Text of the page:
Complete Plans and Instructions for 47 Boats
International Marine/Ragged Mountain Press
ISBN 0-07-022864-7, Retail: US 49.95.
Reviewed by Barend Migchelsen
The book is a reprint of two collections of articles written by the late
John Gardner (1905 - 1995):
1. Building Classic Small Craft, Volume 1.
2. More Building Classic Small Craft.
To the first part is added an Appendix: Notes on Boatbuilding
Methods that touches every facet of this process. These 39 pages alone are
already worth the price of the book.
The Appendix to the second book describes the many different “Boat
builders’ Planes” and the tools to make them. Knowing that John was a
master also in all these things make me stand in awe.
Since this is a Commemorative Edition, eight articles about John
Gardner as a person precede the boat descriptions. None of these articles
mention that John during his 89-year lifespan kept an open eye for, and
wrote about the many socio-economical problems, especially of the crisis
years before WW II, the adverse effects of the chemical industry on the
environment thereafter, and was not afraid to give his at-that-time
dissenting opinion about them. Even around 1965, he wrote an article about
a highly controversial subject in a capitalistic economy: A Guaranteed
Minimum Income (page 34, WoodenBoat # 40, May/June 1981).
Actually, it started just before WW II with the introduction of
The improving of fiberglass materials and epoxies substantially added to
it. The progressing knowledge of how to weld aluminum nearly completed it.
What I am talking about here is the demise of the traditionally
built wooden boats. These boats became endangered species, and made the
classic wooden-boat builders a dying-out breed. An important part of our
North American heritage, the age-old art and craft of building classic
wooden boats was on the verge of completely going into oblivion, and of
being lost for always for the future generations.
It was close. But, thanks to John Gardner, this did not happen,
The inside of the cover page of this book tell us, and I quote:
“John Gardner, a teacher and a writer by training, was a rare
man, good with both words and tools. As Associate Curator of Small Craft
at Mystic Seaport Museum from 1969 to 1995, he became the leading
teacher of building small wooden boats. He sought out the best remaining
examples of classic wooden boats. Then he measured them, drew them,
researched their histories, and wrote out instructions so clear and
complete that any amateur builder with modest talent and ambition could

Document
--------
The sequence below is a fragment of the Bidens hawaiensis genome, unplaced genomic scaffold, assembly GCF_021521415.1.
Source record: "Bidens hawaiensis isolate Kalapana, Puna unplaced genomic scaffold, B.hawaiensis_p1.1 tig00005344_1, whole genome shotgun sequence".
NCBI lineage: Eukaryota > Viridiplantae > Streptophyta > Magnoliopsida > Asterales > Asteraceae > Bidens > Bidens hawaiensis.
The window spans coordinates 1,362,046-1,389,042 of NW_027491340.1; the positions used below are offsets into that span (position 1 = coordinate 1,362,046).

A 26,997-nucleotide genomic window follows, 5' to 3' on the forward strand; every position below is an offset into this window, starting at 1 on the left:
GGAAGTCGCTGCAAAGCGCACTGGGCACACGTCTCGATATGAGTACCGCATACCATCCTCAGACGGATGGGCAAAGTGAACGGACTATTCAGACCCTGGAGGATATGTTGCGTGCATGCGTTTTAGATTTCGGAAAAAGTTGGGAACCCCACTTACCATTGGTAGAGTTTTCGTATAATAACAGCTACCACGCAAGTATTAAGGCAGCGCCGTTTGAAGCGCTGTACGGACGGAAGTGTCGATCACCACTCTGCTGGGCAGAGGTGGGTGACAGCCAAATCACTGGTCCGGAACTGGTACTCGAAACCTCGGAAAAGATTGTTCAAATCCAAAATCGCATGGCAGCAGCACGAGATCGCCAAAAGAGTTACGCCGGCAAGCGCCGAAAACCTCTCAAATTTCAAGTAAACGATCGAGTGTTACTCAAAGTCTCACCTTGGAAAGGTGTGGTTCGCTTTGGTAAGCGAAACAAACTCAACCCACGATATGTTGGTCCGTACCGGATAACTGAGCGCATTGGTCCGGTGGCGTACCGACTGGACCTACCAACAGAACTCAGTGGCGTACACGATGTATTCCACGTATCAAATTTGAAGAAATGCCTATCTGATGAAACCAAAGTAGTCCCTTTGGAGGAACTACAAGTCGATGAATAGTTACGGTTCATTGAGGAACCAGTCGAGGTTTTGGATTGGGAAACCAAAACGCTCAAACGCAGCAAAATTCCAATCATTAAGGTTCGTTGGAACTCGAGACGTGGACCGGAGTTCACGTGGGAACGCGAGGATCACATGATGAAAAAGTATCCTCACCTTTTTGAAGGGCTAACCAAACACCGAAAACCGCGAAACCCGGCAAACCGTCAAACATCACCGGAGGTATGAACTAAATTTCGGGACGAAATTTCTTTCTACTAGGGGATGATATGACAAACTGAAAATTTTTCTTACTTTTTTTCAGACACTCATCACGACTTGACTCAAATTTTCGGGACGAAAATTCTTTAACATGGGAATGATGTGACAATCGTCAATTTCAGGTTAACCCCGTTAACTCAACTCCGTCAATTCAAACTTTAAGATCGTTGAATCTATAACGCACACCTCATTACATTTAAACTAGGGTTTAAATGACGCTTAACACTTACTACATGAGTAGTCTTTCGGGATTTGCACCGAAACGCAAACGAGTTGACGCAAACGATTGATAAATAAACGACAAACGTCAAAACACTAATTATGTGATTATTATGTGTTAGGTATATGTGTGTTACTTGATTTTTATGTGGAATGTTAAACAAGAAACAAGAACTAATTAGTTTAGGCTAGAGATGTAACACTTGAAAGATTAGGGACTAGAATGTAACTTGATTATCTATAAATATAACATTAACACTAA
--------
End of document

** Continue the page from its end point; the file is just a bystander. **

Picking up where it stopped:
build a beautiful boat.”
This description of John does not mention sufficiently that he was a
gifted, superb draftsman, witness his drawing on page 51 of this book, and
reproduced herewith. This drawing of the transom of a Skiff, in all its
simplicity, shows clearly all the details of measurements, bevel angles,
crown, and, above all, the different flares of the sides in a way that no
misunderstanding is possible. All the little details are there.
It is not a book that you will read one page after
another without being able to put it aside. But you will keep it close to
your workbench at all times. It will give you enough study material for
many of those long winter nights. Its main merit is that it documents the
nearly lost art and craft of building traditional classic small boats with
cedar planks on white oak frames at a time when this was nearly pushed
What I personally like the most about this book are the
colorful pictures on the
cover cover, especially a larger photograph of the late John Gardner
beside a beautifully finished, double-ended, rowing peapod. Or is it a
Rangeley boat as described on page 163?
The possession of this Commemorative Edition should be
high on the wish list of anybody who is interested in small boats. It is a
must for everybody who takes his (her) boat building seriously. The
extensive alphabetical index of 9 pages with 3 columns per page makes the
looking-up and finding of any subject child’s play.
At US$49.95, I consider it the “steal” of the year.
PS: If you ever feel inclined to give in to the urge to
design your own boat, and you have not read this book, go to your nearest
library and read what John says about designing small craft in the
Introduction. It will be a constant guideline, and save you a lot of